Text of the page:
Choosing the Road Less Traveled

We’re everywhere.  We write in basements and in attics, in closets and offices.  Stephen King used to take his typewriter into the bathroom of his trailer so that he could write in privacy.

Then he got published.

But we are the pre-published, the unpublished or the self-published.  We don’t have contracts and we don’t have agents.  We don’t have publishers. We belong to writers’ groups or we harass our spouses and friends to read our works of genius.

We’re told that if we follow the rules then our good work will out.  We’re told that if we write the perfect query letter, the perfect synopsis and the perfect novel, we will snag an agent, who will snag the publisher, who will snag the reading public.

But the publishing news gets worse every day.  Publishers and book chains are reeling, whining that no one reads anymore, that Amazon is the root of all evil, that e-publishing is just another format.

They’re standing there like a deer in the headlights, hoping everything will just go back to the way it was in the 20th century and new technology won’t hit.

I say enough.

In the last five years I’ve heard from published authors, my idols, that publishers will not promote your novel at all unless you’re one of the Big Names.  Major book chains will not give your novel prominent placement unless your publisher pays for it.  If you’re a newbie, that’s not going to happen.  Even if published, a writer may still wallow in obscurity.

If I have to market my own book (author-centric marketing is the new buzz) then what is the publishing industry doing for me?  Second rate distribution, apparently.  Editing?  More and more authors are hiring editors BEFORE they submit to a publisher or agent.  Your work must be print ready.

So I’m taking the plunge: e-publishing.  No print-on-demand self-publisher for me.  No boxes of books.  No trucks and no book chains.  I’m going all electronic, baby!

But it’s not a matter of just throwing up a text document, not if I want to sell anything.  So I’m going to share with you the pitfalls and successes, the secrets and the lies and all the adventures on my road to e-publishing.  It’s not for everyone.  You may not want to try this at home.

I’ll go first.

My name is Michael McPherson.  If I die in obscurity, I will be satisfied that I attained that after great effort.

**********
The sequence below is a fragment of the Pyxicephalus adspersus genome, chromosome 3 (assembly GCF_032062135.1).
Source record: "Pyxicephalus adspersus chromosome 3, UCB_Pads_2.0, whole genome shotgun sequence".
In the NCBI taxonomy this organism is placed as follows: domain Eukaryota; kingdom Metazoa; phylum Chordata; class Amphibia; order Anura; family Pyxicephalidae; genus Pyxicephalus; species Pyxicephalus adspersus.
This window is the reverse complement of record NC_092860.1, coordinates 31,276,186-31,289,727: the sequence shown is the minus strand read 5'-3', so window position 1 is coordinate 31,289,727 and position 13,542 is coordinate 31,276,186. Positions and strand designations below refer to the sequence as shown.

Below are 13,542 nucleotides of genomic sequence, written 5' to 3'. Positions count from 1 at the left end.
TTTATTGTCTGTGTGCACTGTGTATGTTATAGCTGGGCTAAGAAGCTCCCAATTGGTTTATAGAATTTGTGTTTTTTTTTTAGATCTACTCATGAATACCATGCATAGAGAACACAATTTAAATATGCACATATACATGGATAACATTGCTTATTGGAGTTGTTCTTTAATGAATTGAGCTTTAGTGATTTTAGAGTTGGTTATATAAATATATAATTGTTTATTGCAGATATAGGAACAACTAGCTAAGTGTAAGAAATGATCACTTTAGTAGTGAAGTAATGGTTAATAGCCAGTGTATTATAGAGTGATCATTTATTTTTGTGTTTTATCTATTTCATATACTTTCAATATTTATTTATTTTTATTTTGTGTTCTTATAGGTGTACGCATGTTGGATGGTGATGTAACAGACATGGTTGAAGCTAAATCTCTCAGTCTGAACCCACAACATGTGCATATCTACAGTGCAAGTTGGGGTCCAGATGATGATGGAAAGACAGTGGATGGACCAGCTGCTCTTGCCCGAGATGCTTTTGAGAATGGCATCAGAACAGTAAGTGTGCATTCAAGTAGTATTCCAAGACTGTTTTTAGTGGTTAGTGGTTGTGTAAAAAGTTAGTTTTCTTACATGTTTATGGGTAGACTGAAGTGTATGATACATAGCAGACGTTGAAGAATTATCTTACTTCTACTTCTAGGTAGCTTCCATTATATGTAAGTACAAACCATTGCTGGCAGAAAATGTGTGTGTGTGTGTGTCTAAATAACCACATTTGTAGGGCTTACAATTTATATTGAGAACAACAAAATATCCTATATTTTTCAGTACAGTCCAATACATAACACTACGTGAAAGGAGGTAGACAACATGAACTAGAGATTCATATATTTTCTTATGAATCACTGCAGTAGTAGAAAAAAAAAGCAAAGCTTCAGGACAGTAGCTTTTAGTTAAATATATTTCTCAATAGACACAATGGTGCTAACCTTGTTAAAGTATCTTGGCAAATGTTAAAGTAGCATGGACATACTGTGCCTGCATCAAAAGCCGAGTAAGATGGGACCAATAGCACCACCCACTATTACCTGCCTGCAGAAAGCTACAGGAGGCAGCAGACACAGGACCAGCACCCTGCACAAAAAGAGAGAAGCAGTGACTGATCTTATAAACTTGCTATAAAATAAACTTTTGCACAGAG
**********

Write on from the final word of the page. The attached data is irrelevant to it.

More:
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6 comments, add yours.

Joan McPherson

Way to go, baby! We secret writers have to find other ways of getting readers. I’m all for it.

Personally, when I want to just comment or make suggestions and make sure I will be read I use snail mail. Send anyone a greeting card shaped envelope, mark it “Personal & Confidential”, tuck in the letter and results are amazing.

Keep the length to one page though, – especially if you want a reply.

p.s. (I love post scrips for personal mail). (They’re a bonus). Keep on blogging….please

Rebecca M. Senese

Don’t be too hasty to completely reject “traditional” publishing. Why not best of both worlds? Do one and then the other, give yourself all the options. This is what the new world of publishing is really offering us writers: options. And I say bring it on!

Looking forward to hearing about your exploits. I’m planning to put up a couple of short stories by year end. Now is the best time to be a writer!

    Mike

    Well, I wouldn’t reject anyone who approached me with a reasonable book deal 🙂 I actually agree with you. Technology has made this a new and exciting time for authors. Old publishing models will have to change or die.

Vicki Delany

Great site. Good luck with the book, Michael. But I agree with Rebecca. Don’t throw out the ‘trad’ publishers. Want your book in libraries – and that can be thousands of sales? Even in the back shelves of bookstores you haven’t dropped into with cap in hand? Only a reputable publisher can get you there.

Miato

Come On

Have a nice day

Miato

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